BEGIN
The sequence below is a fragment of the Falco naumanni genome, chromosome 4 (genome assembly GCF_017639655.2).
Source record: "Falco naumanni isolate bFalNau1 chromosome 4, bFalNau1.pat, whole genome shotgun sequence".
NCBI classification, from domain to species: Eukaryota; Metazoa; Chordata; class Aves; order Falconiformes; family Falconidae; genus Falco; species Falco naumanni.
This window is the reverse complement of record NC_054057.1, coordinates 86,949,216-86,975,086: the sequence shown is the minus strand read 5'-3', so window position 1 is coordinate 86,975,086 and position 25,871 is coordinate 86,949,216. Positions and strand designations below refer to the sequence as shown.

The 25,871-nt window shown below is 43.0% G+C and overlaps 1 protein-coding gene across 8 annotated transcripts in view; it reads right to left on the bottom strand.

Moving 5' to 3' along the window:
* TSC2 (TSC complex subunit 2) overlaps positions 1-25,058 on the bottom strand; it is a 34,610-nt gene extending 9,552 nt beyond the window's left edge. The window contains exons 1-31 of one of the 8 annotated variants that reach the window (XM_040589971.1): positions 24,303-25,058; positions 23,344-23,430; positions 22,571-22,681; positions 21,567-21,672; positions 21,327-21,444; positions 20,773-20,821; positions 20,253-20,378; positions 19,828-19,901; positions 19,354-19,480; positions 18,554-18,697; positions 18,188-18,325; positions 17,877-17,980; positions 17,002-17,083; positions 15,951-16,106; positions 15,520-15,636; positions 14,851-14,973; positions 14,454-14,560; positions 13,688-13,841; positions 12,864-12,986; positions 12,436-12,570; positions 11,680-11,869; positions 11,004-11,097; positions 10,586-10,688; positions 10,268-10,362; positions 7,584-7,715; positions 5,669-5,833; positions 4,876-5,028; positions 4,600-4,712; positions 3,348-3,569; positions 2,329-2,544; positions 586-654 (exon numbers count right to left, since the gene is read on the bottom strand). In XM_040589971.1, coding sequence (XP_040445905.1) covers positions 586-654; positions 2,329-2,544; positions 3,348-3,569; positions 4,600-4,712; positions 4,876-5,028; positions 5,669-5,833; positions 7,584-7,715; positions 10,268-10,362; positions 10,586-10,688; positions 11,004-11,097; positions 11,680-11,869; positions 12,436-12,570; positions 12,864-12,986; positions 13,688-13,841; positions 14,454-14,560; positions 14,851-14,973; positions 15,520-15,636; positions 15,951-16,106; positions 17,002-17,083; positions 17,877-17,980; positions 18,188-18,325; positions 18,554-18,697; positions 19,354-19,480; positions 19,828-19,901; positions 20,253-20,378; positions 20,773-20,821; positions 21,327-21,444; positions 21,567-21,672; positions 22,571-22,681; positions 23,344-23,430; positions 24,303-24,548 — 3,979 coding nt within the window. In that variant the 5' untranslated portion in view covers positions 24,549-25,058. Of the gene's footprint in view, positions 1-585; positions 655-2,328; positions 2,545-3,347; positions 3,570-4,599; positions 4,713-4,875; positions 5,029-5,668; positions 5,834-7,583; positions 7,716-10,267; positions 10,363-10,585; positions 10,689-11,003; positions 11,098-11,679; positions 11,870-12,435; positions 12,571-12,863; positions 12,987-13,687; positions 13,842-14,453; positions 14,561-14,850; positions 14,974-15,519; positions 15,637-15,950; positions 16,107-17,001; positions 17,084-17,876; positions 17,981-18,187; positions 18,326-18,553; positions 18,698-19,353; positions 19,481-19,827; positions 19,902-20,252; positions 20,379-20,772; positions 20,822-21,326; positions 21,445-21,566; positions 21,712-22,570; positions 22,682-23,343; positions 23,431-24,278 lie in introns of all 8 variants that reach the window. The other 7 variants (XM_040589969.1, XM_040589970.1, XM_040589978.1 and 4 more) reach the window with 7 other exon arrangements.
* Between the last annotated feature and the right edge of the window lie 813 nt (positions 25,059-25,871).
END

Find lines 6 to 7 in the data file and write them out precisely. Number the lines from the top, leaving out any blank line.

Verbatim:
Moving 5' to 3' along the window:
* TSC2 (TSC complex subunit 2) overlaps positions 1-25,058 on the bottom strand; it is a 34,610-nt gene extending 9,552 nt beyond the window's left edge. The window contains exons 1-31 of one of the 8 annotated variants that reach the window (XM_040589971.1): positions 24,303-25,058; positions 23,344-23,430; positions 22,571-22,681; positions 21,567-21,672; positions 21,327-21,444; positions 20,773-20,821; positions 20,253-20,378; positions 19,828-19,901; positions 19,354-19,480; positions 18,554-18,697; positions 18,188-18,325; positions 17,877-17,980; positions 17,002-17,083; positions 15,951-16,106; positions 15,520-15,636; positions 14,851-14,973; positions 14,454-14,560; positions 13,688-13,841; positions 12,864-12,986; positions 12,436-12,570; positions 11,680-11,869; positions 11,004-11,097; positions 10,586-10,688; positions 10,268-10,362; positions 7,584-7,715; positions 5,669-5,833; positions 4,876-5,028; positions 4,600-4,712; positions 3,348-3,569; positions 2,329-2,544; positions 586-654 (exon numbers count right to left, since the gene is read on the bottom strand). In XM_040589971.1, coding sequence (XP_040445905.1) covers positions 586-654; positions 2,329-2,544; positions 3,348-3,569; positions 4,600-4,712; positions 4,876-5,028; positions 5,669-5,833; positions 7,584-7,715; positions 10,268-10,362; positions 10,586-10,688; positions 11,004-11,097; positions 11,680-11,869; positions 12,436-12,570; positions 12,864-12,986; positions 13,688-13,841; positions 14,454-14,560; positions 14,851-14,973; positions 15,520-15,636; positions 15,951-16,106; positions 17,002-17,083; positions 17,877-17,980; positions 18,188-18,325; positions 18,554-18,697; positions 19,354-19,480; positions 19,828-19,901; positions 20,253-20,378; positions 20,773-20,821; positions 21,327-21,444; positions 21,567-21,672; positions 22,571-22,681; positions 23,344-23,430; positions 24,303-24,548 — 3,979 coding nt within the window. In that variant the 5' untranslated portion in view covers positions 24,549-25,058. Of the gene's footprint in view, positions 1-585; positions 655-2,328; positions 2,545-3,347; positions 3,570-4,599; positions 4,713-4,875; positions 5,029-5,668; positions 5,834-7,583; positions 7,716-10,267; positions 10,363-10,585; positions 10,689-11,003; positions 11,098-11,679; positions 11,870-12,435; positions 12,571-12,863; positions 12,987-13,687; positions 13,842-14,453; positions 14,561-14,850; positions 14,974-15,519; positions 15,637-15,950; positions 16,107-17,001; positions 17,084-17,876; positions 17,981-18,187; positions 18,326-18,553; positions 18,698-19,353; positions 19,481-19,827; positions 19,902-20,252; positions 20,379-20,772; positions 20,822-21,326; positions 21,445-21,566; positions 21,712-22,570; positions 22,682-23,343; positions 23,431-24,278 lie in introns of all 8 variants that reach the window. The other 7 variants (XM_040589969.1, XM_040589970.1, XM_040589978.1 and 4 more) reach the window with 7 other exon arrangements.